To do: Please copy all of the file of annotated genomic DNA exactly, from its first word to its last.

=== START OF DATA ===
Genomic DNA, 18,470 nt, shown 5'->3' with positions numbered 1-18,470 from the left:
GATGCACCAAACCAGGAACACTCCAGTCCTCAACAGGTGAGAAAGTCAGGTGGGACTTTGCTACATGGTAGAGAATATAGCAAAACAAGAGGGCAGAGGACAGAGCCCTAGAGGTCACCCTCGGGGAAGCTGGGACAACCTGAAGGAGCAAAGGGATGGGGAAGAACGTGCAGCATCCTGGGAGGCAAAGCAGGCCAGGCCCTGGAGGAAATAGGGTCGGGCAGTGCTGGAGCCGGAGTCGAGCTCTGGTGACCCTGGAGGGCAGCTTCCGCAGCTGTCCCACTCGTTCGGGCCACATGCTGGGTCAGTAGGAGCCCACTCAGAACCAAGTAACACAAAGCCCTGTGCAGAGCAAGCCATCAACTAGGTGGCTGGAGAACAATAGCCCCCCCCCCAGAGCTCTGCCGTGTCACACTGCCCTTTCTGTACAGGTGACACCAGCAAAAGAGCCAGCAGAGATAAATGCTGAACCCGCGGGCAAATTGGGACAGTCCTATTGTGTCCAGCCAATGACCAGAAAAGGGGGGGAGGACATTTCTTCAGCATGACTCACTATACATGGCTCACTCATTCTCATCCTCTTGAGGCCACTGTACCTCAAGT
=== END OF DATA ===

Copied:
Genomic DNA, 18,470 nt, shown 5'->3' with positions numbered 1-18,470 from the left:
GATGCACCAAACCAGGAACACTCCAGTCCTCAACAGGTGAGAAAGTCAGGTGGGACTTTGCTACATGGTAGAGAATATAGCAAAACAAGAGGGCAGAGGACAGAGCCCTAGAGGTCACCCTCGGGGAAGCTGGGACAACCTGAAGGAGCAAAGGGATGGGGAAGAACGTGCAGCATCCTGGGAGGCAAAGCAGGCCAGGCCCTGGAGGAAATAGGGTCGGGCAGTGCTGGAGCCGGAGTCGAGCTCTGGTGACCCTGGAGGGCAGCTTCCGCAGCTGTCCCACTCGTTCGGGCCACATGCTGGGTCAGTAGGAGCCCACTCAGAACCAAGTAACACAAAGCCCTGTGCAGAGCAAGCCATCAACTAGGTGGCTGGAGAACAATAGCCCCCCCCCCAGAGCTCTGCCGTGTCACACTGCCCTTTCTGTACAGGTGACACCAGCAAAAGAGCCAGCAGAGATAAATGCTGAACCCGCGGGCAAATTGGGACAGTCCTATTGTGTCCAGCCAATGACCAGAAAAGGGGGGGAGGACATTTCTTCAGCATGACTCACTATACATGGCTCACTCATTCTCATCCTCTTGAGGCCACTGTACCTCAAGT